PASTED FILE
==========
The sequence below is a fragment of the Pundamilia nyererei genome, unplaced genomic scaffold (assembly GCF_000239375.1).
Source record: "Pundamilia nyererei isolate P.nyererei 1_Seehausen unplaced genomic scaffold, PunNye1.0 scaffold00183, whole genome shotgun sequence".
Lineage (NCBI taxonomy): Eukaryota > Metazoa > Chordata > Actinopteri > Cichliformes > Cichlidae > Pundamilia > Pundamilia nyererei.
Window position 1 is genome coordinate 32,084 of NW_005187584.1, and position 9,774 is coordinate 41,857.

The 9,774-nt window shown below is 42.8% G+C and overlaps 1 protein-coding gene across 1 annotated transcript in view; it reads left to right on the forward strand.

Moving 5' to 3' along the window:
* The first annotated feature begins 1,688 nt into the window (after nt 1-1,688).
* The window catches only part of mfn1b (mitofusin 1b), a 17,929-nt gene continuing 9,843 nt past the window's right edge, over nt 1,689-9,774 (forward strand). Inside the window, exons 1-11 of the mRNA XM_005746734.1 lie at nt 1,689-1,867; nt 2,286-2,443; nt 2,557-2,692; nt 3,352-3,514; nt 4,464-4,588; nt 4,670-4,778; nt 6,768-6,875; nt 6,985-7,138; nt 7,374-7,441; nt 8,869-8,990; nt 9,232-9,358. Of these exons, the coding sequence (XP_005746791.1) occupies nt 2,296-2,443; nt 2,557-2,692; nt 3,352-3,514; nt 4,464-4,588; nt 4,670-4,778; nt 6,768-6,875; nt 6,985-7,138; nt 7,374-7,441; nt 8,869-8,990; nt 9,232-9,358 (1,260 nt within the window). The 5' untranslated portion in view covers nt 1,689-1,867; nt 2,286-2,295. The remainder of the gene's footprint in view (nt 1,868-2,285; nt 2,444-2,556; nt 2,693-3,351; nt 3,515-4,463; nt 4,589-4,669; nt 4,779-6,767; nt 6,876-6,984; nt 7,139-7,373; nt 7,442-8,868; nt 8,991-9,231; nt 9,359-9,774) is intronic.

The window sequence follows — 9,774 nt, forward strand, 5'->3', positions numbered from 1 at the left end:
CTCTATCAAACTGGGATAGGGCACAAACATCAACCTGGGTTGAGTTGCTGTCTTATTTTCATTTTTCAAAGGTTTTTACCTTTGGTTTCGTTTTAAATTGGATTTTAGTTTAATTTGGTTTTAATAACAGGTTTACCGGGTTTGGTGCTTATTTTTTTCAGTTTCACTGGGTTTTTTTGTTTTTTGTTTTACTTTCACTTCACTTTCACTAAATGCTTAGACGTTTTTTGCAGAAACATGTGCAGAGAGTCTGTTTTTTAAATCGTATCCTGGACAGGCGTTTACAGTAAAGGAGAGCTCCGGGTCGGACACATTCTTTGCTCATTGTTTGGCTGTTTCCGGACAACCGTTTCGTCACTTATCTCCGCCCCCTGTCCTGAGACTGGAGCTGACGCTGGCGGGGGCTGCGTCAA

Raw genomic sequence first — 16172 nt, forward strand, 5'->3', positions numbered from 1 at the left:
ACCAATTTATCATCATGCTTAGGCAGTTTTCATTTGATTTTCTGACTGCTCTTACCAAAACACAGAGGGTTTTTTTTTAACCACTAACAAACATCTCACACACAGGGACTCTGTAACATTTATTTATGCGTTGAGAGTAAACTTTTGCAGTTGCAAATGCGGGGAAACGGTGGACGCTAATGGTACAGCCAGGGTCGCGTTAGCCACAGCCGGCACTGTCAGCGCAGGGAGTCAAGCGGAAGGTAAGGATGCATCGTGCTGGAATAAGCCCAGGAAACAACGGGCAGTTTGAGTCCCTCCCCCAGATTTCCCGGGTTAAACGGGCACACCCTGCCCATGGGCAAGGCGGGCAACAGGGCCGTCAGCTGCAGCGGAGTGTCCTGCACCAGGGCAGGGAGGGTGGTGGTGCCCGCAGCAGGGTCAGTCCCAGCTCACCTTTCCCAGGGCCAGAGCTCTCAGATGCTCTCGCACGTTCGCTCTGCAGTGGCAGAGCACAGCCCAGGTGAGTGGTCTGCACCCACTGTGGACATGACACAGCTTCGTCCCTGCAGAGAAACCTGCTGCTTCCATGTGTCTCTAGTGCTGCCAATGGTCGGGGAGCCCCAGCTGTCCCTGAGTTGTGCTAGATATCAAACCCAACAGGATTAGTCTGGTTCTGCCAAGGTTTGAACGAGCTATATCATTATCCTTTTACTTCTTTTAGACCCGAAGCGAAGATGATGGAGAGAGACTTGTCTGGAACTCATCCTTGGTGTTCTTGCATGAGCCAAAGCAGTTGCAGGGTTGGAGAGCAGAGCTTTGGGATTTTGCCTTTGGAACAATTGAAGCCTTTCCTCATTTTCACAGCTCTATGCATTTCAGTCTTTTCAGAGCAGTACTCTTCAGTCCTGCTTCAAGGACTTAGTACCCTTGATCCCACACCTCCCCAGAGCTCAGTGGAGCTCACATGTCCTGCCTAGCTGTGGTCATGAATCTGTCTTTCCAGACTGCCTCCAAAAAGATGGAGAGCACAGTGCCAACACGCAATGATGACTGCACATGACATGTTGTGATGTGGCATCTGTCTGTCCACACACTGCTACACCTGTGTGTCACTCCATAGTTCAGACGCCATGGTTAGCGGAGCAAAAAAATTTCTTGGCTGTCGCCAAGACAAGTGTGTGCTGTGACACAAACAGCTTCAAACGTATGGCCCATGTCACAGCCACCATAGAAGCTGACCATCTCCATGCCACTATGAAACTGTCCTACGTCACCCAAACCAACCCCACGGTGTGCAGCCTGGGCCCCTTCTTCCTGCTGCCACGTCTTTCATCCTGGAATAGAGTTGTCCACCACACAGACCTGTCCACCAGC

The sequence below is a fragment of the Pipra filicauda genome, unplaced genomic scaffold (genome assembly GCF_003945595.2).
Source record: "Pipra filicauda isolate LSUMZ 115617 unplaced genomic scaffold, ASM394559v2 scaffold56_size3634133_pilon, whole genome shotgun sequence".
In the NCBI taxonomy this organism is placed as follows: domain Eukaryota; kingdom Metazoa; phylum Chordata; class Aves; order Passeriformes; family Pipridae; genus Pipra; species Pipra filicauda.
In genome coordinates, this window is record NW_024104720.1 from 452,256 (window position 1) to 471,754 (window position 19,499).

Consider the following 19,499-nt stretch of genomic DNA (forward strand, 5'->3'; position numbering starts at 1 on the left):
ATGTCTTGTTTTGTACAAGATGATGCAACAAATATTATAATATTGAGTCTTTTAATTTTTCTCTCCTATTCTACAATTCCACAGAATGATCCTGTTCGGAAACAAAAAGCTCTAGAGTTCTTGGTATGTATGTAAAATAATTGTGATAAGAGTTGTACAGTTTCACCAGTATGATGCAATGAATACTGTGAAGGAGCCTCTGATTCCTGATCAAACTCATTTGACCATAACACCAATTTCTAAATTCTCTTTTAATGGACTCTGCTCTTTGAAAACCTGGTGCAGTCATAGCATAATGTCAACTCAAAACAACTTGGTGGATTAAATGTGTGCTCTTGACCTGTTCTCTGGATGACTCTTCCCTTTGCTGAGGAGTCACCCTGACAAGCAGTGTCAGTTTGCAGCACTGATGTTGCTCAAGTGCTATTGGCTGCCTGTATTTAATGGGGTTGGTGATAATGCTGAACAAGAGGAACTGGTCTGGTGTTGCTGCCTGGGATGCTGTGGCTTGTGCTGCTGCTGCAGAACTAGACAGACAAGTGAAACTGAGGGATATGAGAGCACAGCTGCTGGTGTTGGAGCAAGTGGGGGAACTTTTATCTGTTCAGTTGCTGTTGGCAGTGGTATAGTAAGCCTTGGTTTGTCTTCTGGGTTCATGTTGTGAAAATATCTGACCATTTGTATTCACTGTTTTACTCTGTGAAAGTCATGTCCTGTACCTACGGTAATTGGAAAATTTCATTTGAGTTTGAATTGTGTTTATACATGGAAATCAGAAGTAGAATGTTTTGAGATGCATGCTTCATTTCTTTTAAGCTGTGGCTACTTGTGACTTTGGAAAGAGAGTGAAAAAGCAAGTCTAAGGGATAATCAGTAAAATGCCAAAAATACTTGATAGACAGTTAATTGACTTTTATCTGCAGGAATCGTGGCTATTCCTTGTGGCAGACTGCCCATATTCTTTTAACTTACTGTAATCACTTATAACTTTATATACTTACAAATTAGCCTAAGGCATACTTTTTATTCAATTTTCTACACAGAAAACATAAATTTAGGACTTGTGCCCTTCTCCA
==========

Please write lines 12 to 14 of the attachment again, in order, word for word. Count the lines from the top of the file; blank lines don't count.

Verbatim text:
ACCAATTTATCATCATGCTTAGGCAGTTTTCATTTGATTTTCTGACTGCTCTTACCAAAACACAGAGGGTTTTTTTTTAACCACTAACAAACATCTCACACACAGGGACTCTGTAACATTTATTTATGCGTTGAGAGTAAACTTTTGCAGTTGCAAATGCGGGGAAACGGTGGACGCTAATGGTACAGCCAGGGTCGCGTTAGCCACAGCCGGCACTGTCAGCGCAGGGAGTCAAGCGGAAGGTAAGGATGCATCGTGCTGGAATAAGCCCAGGAAACAACGGGCAGTTTGAGTCCCTCCCCCAGATTTCCCGGGTTAAACGGGCACACCCTGCCCATGGGCAAGGCGGGCAACAGGGCCGTCAGCTGCAGCGGAGTGTCCTGCACCAGGGCAGGGAGGGTGGTGGTGCCCGCAGCAGGGTCAGTCCCAGCTCACCTTTCCCAGGGCCAGAGCTCTCAGATGCTCTCGCACGTTCGCTCTGCAGTGGCAGAGCACAGCCCAGGTGAGTGGTCTGCACCCACTGTGGACATGACACAGCTTCGTCCCTGCAGAGAAACCTGCTGCTTCCATGTGTCTCTAGTGCTGCCAATGGTCGGGGAGCCCCAGCTGTCCCTGAGTTGTGCTAGATATCAAACCCAACAGGATTAGTCTGGTTCTGCCAAGGTTTGAACGAGCTATATCATTATCCTTTTACTTCTTTTAGACCCGAAGCGAAGATGATGGAGAGAGACTTGTCTGGAACTCATCCTTGGTGTTCTTGCATGAGCCAAAGCAGTTGCAGGGTTGGAGAGCAGAGCTTTGGGATTTTGCCTTTGGAACAATTGAAGCCTTTCCTCATTTTCACAGCTCTATGCATTTCAGTCTTTTCAGAGCAGTACTCTTCAGTCCTGCTTCAAGGACTTAGTACCCTTGATCCCACACCTCCCCAGAGCTCAGTGGAGCTCACATGTCCTGCCTAGCTGTGGTCATGAATCTGTCTTTCCAGACTGCCTCCAAAAAGATGGAGAGCACAGTGCCAACACGCAATGATGACTGCACATGACATGTTGTGATGTGGCATCTGTCTGTCCACACACTGCTACACCTGTGTGTCACTCCATAGTTCAGACGCCATGGTTAGCGGAGCAAAAAAATTTCTTGGCTGTCGCCAAGACAAGTGTGTGCTGTGACACAAACAGCTTCAAACGTATGGCCCATGTCACAGCCACCATAGAAGCTGACCATCTCCATGCCACTATGAAACTGTCCTACGTCACCCAAACCAACCCCACGGTGTGCAGCCTGGGCCCCTTCTTCCTGCTGCCACGTCTTTCATCCTGGAATAGAGTTGTCCACCACACAGACCTGTCCACCAGC

The sequence below is a fragment of the Pipra filicauda genome, unplaced genomic scaffold (genome assembly GCF_003945595.2).
Source record: "Pipra filicauda isolate LSUMZ 115617 unplaced genomic scaffold, ASM394559v2 scaffold56_size3634133_pilon, whole genome shotgun sequence".